21 I n t e g r i t y - S e r v i c e - E x c e l l e n c e 21 Precontact Command

22 I n t e g r i t y - S e r v i c e - E x c e l l e n c e 22 Right Monitor During Rendezvous

23 I n t e g r i t y - S e r v i c e - E x c e l l e n c e 23 AAR Auto ACAS Simulation (Summer 2004) UAV Position and Pathway Validation Study (Fall 2004) Turbulence Evaluations (Winter 2004) Recent Simulation Events Wingtip Vortex Inboard and Outboard Engine Exhaust Inboard Intermediate Inboard Observation Dist A: Public Released

24 I n t e g r i t y - S e r v i c e - E x c e l l e n c e 24 Rendezvous Algorithm Development (Spring 2006) Storyboard Evaluation (Through 2007 and Beyond) Flight Test Support (Summer 2005 – Fall 2007) Future Simulation Events ARIP ARCP En RouteRendezvous Air-to-Air Refueling Tanker Orbit 275 KIAS J-UCASs Exit Refueling Track EAR Dist A: Public Released

25 I n t e g r i t y - S e r v i c e - E x c e l l e n c e 25 Capstone Simulation Objective - Demonstrate complete set of AAR system designs with high fidelity models - Full concept of operations (CONOPS) development for multiple UAVs Purpose - Transition AAR four ship CONOPS to production Test Details - Man in-the loop simulation - Boom, manned control station, tanker pilot - Equivalency model - PGPS effected model - Data link model - Turbulence model Dist A: Public Released Improve Simulation Capability for four ship CONOPS Development

26 I n t e g r i t y - S e r v i c e - E x c e l l e n c e 26 Flight Test Objectives - Mature Precision GPS (PGPS) technology throughout flight test - Reduce technology development risk - Refine simulation models - Gain confidence in system architectures and designs - Enable technology transition to future UAV systems Dist A: Public Released

27 I n t e g r i t y - S e r v i c e - E x c e l l e n c e 27 Phase I Open-Loop Data Collection Flight Test Objectives - Qualify Lear Jet for flying around KC Validate PGPS models and assumptions Body masking Gather real-time GPS and INS data - Gather Electro-Optical sensor data - Validate tanker downwash predictions Flight Test Purpose - Improve PGPS simulation models for AAR system development - Augment hybrid system development Test Details th ANG Tanker - Calspan Lear Jet Critical to Determine Design Feasibility Dist A: Public Released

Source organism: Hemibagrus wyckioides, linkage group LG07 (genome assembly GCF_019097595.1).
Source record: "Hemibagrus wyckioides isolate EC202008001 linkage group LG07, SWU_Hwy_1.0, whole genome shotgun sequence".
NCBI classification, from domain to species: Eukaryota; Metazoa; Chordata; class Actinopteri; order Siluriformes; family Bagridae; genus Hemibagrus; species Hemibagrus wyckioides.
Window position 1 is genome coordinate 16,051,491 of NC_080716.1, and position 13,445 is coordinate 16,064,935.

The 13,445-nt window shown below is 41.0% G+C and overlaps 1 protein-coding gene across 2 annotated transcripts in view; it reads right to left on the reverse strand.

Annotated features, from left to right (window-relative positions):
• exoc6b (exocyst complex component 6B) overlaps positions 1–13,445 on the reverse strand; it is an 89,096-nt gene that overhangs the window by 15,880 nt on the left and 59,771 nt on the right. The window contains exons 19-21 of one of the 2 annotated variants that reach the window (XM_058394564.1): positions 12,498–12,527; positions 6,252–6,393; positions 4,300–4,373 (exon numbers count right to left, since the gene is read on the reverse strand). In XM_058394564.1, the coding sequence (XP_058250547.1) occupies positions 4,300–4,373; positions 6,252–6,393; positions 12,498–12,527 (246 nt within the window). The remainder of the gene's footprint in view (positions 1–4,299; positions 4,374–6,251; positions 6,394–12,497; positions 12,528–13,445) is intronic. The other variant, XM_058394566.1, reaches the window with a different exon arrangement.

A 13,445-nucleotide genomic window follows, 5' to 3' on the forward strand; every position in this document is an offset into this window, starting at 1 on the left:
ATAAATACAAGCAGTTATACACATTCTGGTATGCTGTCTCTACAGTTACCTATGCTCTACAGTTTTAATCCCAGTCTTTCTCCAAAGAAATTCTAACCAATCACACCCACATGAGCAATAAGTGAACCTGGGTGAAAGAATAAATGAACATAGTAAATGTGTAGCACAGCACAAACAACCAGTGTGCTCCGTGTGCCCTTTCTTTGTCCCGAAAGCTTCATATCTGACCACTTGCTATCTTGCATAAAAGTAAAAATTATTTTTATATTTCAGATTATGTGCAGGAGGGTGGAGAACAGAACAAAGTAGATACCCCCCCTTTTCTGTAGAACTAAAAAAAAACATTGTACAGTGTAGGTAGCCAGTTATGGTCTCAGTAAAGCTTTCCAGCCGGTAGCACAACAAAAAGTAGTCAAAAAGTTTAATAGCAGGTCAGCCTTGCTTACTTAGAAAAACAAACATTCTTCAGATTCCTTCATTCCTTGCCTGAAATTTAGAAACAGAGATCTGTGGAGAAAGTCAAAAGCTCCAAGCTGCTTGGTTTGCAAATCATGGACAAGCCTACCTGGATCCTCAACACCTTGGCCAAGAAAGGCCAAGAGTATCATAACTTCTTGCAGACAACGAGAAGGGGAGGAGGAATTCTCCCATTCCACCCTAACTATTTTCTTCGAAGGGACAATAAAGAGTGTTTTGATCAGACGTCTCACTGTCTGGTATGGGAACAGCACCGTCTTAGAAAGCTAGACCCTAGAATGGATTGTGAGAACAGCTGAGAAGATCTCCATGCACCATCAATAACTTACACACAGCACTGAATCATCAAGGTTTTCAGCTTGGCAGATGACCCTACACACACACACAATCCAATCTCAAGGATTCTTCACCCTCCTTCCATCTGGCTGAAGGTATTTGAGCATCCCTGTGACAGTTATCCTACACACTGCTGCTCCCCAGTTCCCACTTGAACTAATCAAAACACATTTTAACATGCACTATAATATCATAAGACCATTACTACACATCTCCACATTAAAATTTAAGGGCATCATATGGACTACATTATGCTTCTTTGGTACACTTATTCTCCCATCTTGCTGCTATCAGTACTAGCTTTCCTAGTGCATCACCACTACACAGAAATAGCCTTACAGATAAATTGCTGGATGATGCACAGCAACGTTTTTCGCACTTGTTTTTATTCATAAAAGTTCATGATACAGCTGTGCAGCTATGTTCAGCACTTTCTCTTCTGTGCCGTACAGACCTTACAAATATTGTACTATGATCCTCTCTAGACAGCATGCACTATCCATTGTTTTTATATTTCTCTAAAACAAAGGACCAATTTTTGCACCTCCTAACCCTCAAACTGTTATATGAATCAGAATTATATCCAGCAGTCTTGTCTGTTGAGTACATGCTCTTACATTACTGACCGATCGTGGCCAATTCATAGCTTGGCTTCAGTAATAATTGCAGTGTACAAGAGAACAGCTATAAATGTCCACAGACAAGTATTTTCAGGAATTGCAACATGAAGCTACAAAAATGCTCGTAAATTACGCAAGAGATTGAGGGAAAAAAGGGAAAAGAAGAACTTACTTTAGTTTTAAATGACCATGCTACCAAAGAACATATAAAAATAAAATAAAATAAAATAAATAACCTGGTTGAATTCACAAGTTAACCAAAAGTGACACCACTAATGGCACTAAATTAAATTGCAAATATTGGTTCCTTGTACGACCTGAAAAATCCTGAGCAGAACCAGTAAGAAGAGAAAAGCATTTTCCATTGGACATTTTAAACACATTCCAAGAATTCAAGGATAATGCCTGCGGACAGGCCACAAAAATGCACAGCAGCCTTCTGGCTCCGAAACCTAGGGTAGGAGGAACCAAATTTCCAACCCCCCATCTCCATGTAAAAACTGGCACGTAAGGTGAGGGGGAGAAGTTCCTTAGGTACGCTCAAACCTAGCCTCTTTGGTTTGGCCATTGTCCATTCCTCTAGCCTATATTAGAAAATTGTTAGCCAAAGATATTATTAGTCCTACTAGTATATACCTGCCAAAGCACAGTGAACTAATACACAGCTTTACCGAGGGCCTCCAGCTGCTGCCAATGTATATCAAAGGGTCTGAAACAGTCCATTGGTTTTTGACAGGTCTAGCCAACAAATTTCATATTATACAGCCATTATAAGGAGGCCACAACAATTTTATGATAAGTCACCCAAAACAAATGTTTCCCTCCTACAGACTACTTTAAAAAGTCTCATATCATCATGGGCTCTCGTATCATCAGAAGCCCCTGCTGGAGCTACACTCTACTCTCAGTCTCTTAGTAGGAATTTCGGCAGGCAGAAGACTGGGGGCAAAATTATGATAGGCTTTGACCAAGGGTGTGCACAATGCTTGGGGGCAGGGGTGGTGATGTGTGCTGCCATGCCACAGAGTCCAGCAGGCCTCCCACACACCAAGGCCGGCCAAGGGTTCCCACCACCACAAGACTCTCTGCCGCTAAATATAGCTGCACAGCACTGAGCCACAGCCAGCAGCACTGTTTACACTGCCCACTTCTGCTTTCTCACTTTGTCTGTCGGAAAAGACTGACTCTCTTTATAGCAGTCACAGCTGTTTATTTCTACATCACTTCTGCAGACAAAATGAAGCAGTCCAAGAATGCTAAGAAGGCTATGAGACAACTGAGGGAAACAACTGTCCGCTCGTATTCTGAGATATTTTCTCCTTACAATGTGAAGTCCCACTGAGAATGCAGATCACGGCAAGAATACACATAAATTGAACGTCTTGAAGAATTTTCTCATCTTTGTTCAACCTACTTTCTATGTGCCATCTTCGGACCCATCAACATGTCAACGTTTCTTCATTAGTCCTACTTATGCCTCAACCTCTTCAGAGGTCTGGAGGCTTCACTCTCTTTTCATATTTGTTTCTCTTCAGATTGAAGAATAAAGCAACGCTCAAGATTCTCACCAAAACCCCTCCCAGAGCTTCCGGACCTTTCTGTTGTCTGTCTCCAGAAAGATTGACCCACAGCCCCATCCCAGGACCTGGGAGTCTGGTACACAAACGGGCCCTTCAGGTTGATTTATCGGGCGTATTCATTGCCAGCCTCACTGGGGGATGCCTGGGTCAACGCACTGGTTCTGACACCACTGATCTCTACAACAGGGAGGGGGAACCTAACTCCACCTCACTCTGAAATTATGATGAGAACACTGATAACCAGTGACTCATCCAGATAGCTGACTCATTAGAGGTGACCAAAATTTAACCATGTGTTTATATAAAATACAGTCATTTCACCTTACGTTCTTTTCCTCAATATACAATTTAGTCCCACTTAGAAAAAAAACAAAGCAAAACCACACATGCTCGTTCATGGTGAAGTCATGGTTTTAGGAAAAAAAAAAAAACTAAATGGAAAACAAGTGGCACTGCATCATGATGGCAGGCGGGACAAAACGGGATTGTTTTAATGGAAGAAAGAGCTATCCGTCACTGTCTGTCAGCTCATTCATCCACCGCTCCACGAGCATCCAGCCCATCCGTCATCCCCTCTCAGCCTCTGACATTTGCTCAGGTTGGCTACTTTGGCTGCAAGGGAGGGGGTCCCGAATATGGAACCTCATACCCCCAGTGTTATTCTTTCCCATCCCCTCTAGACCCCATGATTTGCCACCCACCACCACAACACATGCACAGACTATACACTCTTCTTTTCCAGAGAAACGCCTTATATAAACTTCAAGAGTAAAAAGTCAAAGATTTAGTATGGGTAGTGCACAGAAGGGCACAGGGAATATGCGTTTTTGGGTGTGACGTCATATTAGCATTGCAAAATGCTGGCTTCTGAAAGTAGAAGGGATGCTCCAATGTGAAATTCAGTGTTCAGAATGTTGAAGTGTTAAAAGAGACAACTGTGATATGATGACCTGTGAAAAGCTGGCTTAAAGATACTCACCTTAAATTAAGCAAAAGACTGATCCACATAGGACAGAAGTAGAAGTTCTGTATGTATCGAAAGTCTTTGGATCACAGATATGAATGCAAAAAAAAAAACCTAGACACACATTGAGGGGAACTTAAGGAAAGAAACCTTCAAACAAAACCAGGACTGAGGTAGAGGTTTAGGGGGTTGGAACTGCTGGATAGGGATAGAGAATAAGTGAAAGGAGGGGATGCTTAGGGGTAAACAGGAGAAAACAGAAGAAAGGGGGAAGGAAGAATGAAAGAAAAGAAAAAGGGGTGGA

28 I n t e g r i t y - S e r v i c e - E x c e l l e n c e 28 Precision Positioning System Accuracy Requirements at Contact Boom Air-to-Air Refueling Envelope One of Several Positioning System Requirements

29 I n t e g r i t y - S e r v i c e - E x c e l l e n c e 29 TTNT Data Collection Flight Test Objectives - Evaluate real-time performance of PGPS algorithm with data link - Evaluate TTNT data link performance under real-world conditions - Validate analytical models TTNT data link GPS Receiver Embedded GPS and INS Flight Test Purpose - Characterize PGPS sensors and data link in real-time - Critical step for ensuring system integrity Test Details - NAVAIR E-2 or T-39 - Calspan Lear Jet Real World Constraints are Critical to AAR Design Dist A: Public Released

30 I n t e g r i t y - S e r v i c e - E x c e l l e n c e 30 PGPS Closed-Loop Station Keeping Flight Test Objectives - Evaluate: The performance of updated PGPS models The interface between guidance navigation system and flight control system The PGPS integrity system The station keeping flight control laws - Update TTNT data link performance Flight Test Purpose - Demonstrate PGPS accuracy and integrity - Validate Lear Jet analytical model - Verify performance of inner and outer loop control laws Test Details th ANG KC Calspan Lear Jet 25 Critical integration of PGPS and Flight Control Laws Dist A: Public Released

31 I n t e g r i t y - S e r v i c e - E x c e l l e n c e 31 AAR Graduation Flight Demo Flight Test Objectives - Demonstrate full AAR closed-loop precision navigation system on a Lear Jet moving around a KC-135 from Observation->Pre- Contact -> Contact -> Pre-Contact Including Breakaway - Validate PGPS performance - Collect data from candidate EO/IR sensor for Hybrid system development Flight Test Purpose - Prove AAR system design on Lear Jet - Provide key metrics for simulation demonstration - Ensure AAR technology transition to UAVs Demonstration Ensures AAR Technology Transition to UAVs Dist A: Public Released

32 I n t e g r i t y - S e r v i c e - E x c e l l e n c e 32 Summary Air Force Research Laboratory is the World Leader in AAR Operationally Relevant Meet future refueling requirements Synergy between flight test and flight simulation The AAR Team is Poised to Meet the Automated Refueling Challenge Dist A: Public Released